Motivational Interviewing in End-of-Life Care

Motivational Interviewing in End-of-Life Care

by Ellen Young

A social work intern grapples with a situation that would challenge even an experienced clinician: helping a loving wife decide whether to stop feeding her dying husband of 64 years.
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Betty: A Case Study

When Betty answered the door and welcomed me into her living room, I couldn’t help thinking she looked almost like a different person from the Betty I’d seen just the day before: a neatly dressed, very composed 80-year-old woman. Today, her clothes were messy, her hair was disheveled, and she had bags under her eyes. Her husband, Frank, was resting in their room after his morning nursing visit. He had been diagnosed with prostate cancer a year earlier, and the treatment had been unsuccessful. The hospice team of which I was a member had been called in to assist with the final few days of his life, which is why we had met Betty and Frank the day before.
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Ellen YoungEllen Young, MSW, CCLS, is a new grad of San Diego State University's School of Social Work. Ellen worked as a Child Life Specialist at Mattel Children's Hospital UCLA before returning to graduate school for her master's degree. While in graduate school, Ellen discovered her passion for medical social work, specifically with hospice and palliative care. Ellen is currently living in New Orleans, Louisiana, and hopes to continue working in the healthcare field, helping patients and families cope with stress related to trauma, illness, and end-of-life care. Ellen can be reached at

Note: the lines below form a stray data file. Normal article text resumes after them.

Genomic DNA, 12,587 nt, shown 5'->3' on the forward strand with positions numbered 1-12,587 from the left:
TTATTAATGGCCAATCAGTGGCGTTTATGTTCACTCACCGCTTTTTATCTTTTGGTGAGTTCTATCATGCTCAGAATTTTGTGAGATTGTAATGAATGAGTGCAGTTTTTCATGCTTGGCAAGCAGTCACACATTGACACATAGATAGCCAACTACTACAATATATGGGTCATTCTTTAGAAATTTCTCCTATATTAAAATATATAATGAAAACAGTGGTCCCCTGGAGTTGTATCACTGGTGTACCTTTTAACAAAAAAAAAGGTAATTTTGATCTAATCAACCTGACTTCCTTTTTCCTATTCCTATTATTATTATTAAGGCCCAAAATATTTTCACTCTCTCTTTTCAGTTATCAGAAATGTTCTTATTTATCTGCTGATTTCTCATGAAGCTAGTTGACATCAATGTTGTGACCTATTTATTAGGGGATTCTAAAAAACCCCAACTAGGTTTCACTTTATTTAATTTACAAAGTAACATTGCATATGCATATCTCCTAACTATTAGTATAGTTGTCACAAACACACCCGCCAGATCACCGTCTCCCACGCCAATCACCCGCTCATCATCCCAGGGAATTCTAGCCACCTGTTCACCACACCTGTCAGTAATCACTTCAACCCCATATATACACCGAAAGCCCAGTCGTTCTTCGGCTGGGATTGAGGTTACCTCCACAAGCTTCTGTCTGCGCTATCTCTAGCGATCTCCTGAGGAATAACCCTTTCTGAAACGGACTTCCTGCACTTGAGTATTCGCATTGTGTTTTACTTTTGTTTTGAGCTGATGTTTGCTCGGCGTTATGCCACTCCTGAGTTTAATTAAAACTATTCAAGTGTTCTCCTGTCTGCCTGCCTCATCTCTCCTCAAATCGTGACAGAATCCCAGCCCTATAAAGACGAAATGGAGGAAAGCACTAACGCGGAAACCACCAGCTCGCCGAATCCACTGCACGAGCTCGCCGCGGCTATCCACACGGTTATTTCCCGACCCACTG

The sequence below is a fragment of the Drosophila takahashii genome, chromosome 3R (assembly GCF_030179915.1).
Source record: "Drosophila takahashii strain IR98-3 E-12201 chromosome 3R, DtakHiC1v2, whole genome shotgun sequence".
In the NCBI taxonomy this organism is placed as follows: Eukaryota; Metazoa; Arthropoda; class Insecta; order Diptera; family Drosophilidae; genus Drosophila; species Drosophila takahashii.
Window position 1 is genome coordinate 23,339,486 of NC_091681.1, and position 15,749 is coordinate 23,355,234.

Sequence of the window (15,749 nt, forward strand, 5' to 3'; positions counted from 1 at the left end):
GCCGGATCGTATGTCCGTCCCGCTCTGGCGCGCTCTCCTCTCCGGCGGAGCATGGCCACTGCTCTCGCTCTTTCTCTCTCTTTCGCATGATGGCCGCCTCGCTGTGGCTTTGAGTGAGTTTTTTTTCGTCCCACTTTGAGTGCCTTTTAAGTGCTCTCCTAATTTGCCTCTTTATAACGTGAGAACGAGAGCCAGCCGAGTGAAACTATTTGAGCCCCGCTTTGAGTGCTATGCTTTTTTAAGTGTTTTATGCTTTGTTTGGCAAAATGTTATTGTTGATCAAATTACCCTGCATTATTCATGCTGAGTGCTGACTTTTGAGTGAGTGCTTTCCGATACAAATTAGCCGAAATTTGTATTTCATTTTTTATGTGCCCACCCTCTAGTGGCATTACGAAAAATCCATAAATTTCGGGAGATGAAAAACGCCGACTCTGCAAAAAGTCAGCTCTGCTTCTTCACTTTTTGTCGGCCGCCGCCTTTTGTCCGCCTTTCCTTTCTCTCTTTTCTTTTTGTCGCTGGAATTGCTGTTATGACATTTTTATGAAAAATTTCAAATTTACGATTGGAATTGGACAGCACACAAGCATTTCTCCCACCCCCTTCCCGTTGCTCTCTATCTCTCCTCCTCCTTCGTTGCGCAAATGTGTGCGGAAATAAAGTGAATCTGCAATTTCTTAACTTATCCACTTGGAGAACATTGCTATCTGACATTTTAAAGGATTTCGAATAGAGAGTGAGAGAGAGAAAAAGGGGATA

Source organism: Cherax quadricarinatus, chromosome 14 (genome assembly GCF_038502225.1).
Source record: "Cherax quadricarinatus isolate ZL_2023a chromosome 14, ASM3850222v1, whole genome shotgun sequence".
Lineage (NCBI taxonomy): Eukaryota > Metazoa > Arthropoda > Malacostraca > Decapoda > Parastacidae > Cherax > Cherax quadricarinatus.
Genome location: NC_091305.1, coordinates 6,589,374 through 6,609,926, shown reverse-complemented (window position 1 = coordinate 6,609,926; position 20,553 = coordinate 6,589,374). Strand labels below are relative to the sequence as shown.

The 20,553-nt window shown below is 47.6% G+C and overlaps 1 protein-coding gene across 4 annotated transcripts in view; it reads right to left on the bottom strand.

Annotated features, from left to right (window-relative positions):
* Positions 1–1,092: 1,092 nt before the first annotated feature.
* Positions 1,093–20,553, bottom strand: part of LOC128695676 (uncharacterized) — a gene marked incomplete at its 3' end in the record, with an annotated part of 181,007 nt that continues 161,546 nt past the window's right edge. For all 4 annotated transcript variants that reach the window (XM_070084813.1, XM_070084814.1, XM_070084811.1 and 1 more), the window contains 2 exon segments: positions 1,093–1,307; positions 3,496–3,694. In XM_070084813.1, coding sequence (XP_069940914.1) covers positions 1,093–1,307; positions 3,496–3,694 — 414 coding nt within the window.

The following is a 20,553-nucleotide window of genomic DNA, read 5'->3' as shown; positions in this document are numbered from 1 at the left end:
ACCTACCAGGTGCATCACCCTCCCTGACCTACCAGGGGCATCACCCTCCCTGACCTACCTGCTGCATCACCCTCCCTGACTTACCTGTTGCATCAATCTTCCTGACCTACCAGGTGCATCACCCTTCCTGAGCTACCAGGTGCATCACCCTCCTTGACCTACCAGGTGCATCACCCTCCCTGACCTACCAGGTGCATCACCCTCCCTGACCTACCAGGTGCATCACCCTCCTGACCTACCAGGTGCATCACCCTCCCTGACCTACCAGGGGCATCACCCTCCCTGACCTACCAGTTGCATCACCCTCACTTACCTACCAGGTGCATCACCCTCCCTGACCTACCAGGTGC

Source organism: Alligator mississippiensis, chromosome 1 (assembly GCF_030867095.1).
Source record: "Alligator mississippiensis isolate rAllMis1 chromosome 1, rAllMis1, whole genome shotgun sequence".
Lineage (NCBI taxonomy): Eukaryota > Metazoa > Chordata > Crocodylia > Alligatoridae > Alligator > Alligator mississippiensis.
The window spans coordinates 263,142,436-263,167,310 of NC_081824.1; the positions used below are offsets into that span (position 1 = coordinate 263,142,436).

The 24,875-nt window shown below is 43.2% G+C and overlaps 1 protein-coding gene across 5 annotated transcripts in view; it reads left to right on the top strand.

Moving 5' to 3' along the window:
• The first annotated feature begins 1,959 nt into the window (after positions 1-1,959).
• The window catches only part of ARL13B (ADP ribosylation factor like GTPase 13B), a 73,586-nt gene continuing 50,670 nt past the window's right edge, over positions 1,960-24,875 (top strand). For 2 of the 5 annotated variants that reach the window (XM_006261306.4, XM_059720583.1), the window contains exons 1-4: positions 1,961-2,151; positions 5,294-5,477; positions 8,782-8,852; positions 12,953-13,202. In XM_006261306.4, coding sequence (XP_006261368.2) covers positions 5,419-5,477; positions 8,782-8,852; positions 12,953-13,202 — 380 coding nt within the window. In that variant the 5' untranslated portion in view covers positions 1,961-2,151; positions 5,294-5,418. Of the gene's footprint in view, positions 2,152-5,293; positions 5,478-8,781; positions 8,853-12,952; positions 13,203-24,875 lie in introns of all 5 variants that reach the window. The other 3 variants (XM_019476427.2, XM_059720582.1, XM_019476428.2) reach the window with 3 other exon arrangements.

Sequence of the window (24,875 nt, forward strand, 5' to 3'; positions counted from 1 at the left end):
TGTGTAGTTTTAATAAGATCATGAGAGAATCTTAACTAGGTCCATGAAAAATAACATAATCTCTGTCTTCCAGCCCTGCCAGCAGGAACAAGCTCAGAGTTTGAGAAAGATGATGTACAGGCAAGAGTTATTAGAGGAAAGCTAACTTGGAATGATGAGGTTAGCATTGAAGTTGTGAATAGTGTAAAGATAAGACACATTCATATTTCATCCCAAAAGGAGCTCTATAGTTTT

It never would have occurred to me to use MI with end of life issues. Thank you so much for this excellent article. I shared this with colleagues during a training and it was a valuable learning tool. Thank you.
Valerie C., R.N.
As an LCSW and Medical Social Worker for many years I have become interested in using motivational interviewing with end of life patients and families. This narrative gave me the inspiration to use the technique because I saw how it made this wife's life so much more peaceful when confronted with such a heart wrenching situation. I applaud this worker and what she did!
Elise Nerenberg
Compelling story of a difficult situation and use of MI skills to help the client with her ambivalence regarding feeding her husband. With so little written on this topic, this article makes a useful contribution to the MI and older adult care literature.
Melinda Hohman
a wonderful narrative of using MI in a unique situation; not often associated with MI techniques. it is a grave situation that would make even experienced clinicians feeling awkward and perhaps anxious I like the way that the author structured her story within the MI model. very useful. thank you.
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CE credits: 1
Learning objectives:

  • Apply MI concepts and techniques to an actual counseling session in a hospice setting
  • See MI strategies in action over the course of a conversation
  • Distinguish the flow of assessment and response in an ambivalent client through an MI lens
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